TAP's robotics technology empowers Amgen's small molecule sample bank to advance drug discovery

Thousand Oaks 21 March 2001The Automation Partnership (TAP) of Cambridge in the United Kingdom, and Amgen, a California-based biotechnology company are collaborating to integrate advances in biotechnology with the acceleration of technology in information storage technology and robotics. TAP is helping Amgen design and build an automated small molecule sample storage, retrieval, and preparation system for potential human therapeutic drug candidates.


Amgen has inaugurated the $8 million system, that is comprised of trays with thousands of frozen samples, robots, laser scanners, and "smart" conveyor belts which archive, retrieve, and ultimately prepare and deliver customised formulations of samples for what someday may yield conventional oral drugs. The company discovers, develops, manufactures, and markets cost-effective human therapeutics based on advances in cellular and molecular biology. Amgen's three current products are all injected protein formulations.

The core of the sample bank is an automated storage and retrieval system known as Haystack. The Haystack system was designed and built in collaboration with the Automation Partnership. Amgen will utilise the automated Haystack technology to archive, manage, and retrieve its rapidly expanding library of proprietary small molecule compounds used by its research and pre-clinical groups. The database and control software enables Haystack to continuously track every movement of every sample, thus potentially reducing cycle times substantially, and minimising the likelihood of human error, such as misplacement of compounds by several orders of magnitude.

Two main features set Amgen's Haystack system apart from those installed by large pharmaceutical companies. Amgen's system stores samples at -20 Degrees C, increasing the stability and storage life of samples substantially. Current Haystack systems store samples at 4 Degrees C. Lowering the storage temperature to -20 Degrees C presented a number of engineering challenges, including preventing lubricants from freezing, maintaining the flexibility of seals and gaskets, and avoiding the formation of ice at points of entry into the bank.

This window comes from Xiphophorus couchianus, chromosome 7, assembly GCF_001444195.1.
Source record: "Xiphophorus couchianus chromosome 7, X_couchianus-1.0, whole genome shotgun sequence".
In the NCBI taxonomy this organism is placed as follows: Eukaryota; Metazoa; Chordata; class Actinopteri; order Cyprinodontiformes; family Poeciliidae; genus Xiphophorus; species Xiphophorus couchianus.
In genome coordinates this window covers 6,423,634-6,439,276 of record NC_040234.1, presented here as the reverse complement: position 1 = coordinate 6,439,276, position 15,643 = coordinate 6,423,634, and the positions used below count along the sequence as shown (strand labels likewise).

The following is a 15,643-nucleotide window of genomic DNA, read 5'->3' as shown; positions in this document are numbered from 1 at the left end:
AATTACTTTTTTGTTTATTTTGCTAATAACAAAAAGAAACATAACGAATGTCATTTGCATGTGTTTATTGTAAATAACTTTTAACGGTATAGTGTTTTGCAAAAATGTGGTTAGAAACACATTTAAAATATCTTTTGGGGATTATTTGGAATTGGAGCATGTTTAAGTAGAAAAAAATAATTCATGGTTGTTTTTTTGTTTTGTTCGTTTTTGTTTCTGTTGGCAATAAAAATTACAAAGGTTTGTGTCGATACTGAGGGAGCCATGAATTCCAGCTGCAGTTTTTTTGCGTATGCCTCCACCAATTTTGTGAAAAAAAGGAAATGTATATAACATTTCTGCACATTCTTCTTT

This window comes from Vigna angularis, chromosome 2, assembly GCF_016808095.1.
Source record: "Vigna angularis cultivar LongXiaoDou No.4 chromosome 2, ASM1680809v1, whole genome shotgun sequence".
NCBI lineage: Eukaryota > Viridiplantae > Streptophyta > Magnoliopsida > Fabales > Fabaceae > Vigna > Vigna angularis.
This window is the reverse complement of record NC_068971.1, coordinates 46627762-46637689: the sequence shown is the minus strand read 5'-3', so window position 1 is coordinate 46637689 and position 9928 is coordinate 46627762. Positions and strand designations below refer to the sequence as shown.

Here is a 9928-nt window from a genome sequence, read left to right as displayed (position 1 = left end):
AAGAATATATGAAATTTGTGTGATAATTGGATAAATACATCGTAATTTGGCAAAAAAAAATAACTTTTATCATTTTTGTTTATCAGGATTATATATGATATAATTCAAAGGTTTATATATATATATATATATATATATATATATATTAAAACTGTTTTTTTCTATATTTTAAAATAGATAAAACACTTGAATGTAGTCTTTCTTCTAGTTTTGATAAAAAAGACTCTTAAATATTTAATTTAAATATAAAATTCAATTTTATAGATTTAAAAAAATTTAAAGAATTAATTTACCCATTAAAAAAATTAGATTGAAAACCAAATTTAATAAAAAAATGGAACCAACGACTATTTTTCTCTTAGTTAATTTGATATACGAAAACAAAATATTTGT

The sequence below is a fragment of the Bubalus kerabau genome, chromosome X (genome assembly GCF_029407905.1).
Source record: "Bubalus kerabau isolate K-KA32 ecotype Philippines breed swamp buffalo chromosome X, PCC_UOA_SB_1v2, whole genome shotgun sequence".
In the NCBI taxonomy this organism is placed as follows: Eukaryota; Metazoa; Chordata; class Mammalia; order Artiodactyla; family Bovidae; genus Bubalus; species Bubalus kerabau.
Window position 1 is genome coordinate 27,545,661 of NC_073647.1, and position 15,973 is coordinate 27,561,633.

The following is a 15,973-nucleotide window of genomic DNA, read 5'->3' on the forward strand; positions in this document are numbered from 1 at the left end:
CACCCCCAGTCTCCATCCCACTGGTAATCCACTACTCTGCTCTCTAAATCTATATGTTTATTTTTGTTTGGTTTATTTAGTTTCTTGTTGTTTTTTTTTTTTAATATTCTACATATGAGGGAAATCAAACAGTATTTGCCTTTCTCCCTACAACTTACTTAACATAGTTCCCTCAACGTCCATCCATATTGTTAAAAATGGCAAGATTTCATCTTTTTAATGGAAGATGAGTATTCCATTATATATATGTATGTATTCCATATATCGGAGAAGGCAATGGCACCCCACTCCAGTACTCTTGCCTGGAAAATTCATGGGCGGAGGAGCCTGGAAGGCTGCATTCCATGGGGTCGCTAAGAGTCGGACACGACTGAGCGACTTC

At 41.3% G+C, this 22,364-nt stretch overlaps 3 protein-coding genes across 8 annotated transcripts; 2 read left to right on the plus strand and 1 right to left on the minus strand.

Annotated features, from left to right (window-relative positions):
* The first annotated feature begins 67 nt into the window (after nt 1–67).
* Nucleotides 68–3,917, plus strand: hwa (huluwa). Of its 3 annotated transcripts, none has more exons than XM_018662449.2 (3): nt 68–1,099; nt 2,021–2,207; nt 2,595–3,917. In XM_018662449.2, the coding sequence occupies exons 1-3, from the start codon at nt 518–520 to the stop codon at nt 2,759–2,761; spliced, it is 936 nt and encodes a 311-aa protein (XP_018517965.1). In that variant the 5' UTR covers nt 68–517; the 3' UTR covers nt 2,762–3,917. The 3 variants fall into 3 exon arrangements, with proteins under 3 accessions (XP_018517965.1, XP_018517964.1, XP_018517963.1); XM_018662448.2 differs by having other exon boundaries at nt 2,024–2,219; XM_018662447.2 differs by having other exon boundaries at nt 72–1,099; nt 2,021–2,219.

In addition, Amgen and The Automation Partnership were the first to apply a two-dimensional (2D) dot code system used to read and track the contents of every sample microtube. The identification system contains many times the amount of identification data as traditional bar code systems do. As such, the Haystack system is capable of preparing hundreds of thousands of samples per day, thereby increasing screening capacity at least five-fold. Haystack sample requests are initiated via a suite of internal Amgen Web applications.

Amgen's Haystack system can store more than 1 million samples and rapidly deliver them to the company's scientists. The samples can be stored dry in bottles, in microtiter plates, and in microtubes as solutions. "What we are doing is harnessing robotics technology to improve the efficiency of drug discovery", commented Roger Perlmutter, M.D., Ph.D., Executive Vice President, Research and Development. "The external acquisition and improvements in synthetic chemistry are producing thousands of novel compounds. The Haystack automated system will make Amgen Research more productive by helping our scientists efficiently manage these crucial starting materials", Dr. Perlmutter added.

"Our robotic high throughput screening systems already accelerated the speed with which we screen candidates. The automated sample bank should accelerate our drug discovery and development timelines. We are confident that our bank will help Amgen speed important new drugs to the patients and health care providers who need them", explained Peter Grandsard, Associate Director, Research Information and Automation Technologies, who oversaw the automation of Amgen's sample bank.

Leslie Versweyveld

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